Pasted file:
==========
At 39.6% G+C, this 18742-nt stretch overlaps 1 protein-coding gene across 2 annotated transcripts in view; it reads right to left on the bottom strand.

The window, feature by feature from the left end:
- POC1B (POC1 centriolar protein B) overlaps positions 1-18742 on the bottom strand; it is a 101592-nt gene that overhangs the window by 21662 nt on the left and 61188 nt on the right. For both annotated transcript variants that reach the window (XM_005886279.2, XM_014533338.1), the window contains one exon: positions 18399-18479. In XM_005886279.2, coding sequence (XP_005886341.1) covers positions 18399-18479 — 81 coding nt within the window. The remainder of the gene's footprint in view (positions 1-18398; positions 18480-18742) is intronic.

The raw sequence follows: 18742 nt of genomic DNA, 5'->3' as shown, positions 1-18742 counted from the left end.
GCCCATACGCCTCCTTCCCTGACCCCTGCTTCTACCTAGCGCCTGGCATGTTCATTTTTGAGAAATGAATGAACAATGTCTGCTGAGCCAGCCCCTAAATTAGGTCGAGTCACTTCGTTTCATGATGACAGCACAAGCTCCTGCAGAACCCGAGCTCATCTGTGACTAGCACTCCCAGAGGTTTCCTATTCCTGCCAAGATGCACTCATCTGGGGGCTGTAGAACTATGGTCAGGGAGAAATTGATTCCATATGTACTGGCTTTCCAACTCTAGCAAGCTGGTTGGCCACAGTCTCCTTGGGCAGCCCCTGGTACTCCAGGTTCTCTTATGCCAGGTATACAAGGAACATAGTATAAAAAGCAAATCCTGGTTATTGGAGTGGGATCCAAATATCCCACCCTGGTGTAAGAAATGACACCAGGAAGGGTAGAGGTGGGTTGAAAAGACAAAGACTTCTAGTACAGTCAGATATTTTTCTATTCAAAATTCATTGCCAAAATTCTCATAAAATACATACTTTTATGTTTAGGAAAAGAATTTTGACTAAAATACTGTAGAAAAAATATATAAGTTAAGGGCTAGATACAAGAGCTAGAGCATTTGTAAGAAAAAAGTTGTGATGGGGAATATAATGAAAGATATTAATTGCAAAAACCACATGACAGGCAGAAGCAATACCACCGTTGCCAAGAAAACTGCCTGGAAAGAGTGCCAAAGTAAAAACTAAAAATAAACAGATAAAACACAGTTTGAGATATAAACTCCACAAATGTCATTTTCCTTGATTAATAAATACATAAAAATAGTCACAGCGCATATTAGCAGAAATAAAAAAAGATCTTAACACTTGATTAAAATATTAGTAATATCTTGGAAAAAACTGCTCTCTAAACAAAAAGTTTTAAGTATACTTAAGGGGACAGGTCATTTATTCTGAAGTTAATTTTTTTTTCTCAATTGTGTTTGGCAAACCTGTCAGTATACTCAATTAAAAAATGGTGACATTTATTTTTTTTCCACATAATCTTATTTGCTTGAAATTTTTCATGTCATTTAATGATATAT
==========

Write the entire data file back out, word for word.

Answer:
At 39.6% G+C, this 18742-nt stretch overlaps 1 protein-coding gene across 2 annotated transcripts in view; it reads right to left on the bottom strand.

The window, feature by feature from the left end:
- POC1B (POC1 centriolar protein B) overlaps positions 1-18742 on the bottom strand; it is a 101592-nt gene that overhangs the window by 21662 nt on the left and 61188 nt on the right. For both annotated transcript variants that reach the window (XM_005886279.2, XM_014533338.1), the window contains one exon: positions 18399-18479. In XM_005886279.2, coding sequence (XP_005886341.1) covers positions 18399-18479 — 81 coding nt within the window. The remainder of the gene's footprint in view (positions 1-18398; positions 18480-18742) is intronic.

The raw sequence follows: 18742 nt of genomic DNA, 5'->3' as shown, positions 1-18742 counted from the left end.
GCCCATACGCCTCCTTCCCTGACCCCTGCTTCTACCTAGCGCCTGGCATGTTCATTTTTGAGAAATGAATGAACAATGTCTGCTGAGCCAGCCCCTAAATTAGGTCGAGTCACTTCGTTTCATGATGACAGCACAAGCTCCTGCAGAACCCGAGCTCATCTGTGACTAGCACTCCCAGAGGTTTCCTATTCCTGCCAAGATGCACTCATCTGGGGGCTGTAGAACTATGGTCAGGGAGAAATTGATTCCATATGTACTGGCTTTCCAACTCTAGCAAGCTGGTTGGCCACAGTCTCCTTGGGCAGCCCCTGGTACTCCAGGTTCTCTTATGCCAGGTATACAAGGAACATAGTATAAAAAGCAAATCCTGGTTATTGGAGTGGGATCCAAATATCCCACCCTGGTGTAAGAAATGACACCAGGAAGGGTAGAGGTGGGTTGAAAAGACAAAGACTTCTAGTACAGTCAGATATTTTTCTATTCAAAATTCATTGCCAAAATTCTCATAAAATACATACTTTTATGTTTAGGAAAAGAATTTTGACTAAAATACTGTAGAAAAAATATATAAGTTAAGGGCTAGATACAAGAGCTAGAGCATTTGTAAGAAAAAAGTTGTGATGGGGAATATAATGAAAGATATTAATTGCAAAAACCACATGACAGGCAGAAGCAATACCACCGTTGCCAAGAAAACTGCCTGGAAAGAGTGCCAAAGTAAAAACTAAAAATAAACAGATAAAACACAGTTTGAGATATAAACTCCACAAATGTCATTTTCCTTGATTAATAAATACATAAAAATAGTCACAGCGCATATTAGCAGAAATAAAAAAAGATCTTAACACTTGATTAAAATATTAGTAATATCTTGGAAAAAACTGCTCTCTAAACAAAAAGTTTTAAGTATACTTAAGGGGACAGGTCATTTATTCTGAAGTTAATTTTTTTTTCTCAATTGTGTTTGGCAAACCTGTCAGTATACTCAATTAAAAAATGGTGACATTTATTTTTTTTCCACATAATCTTATTTGCTTGAAATTTTTCATGTCATTTAATGATATAT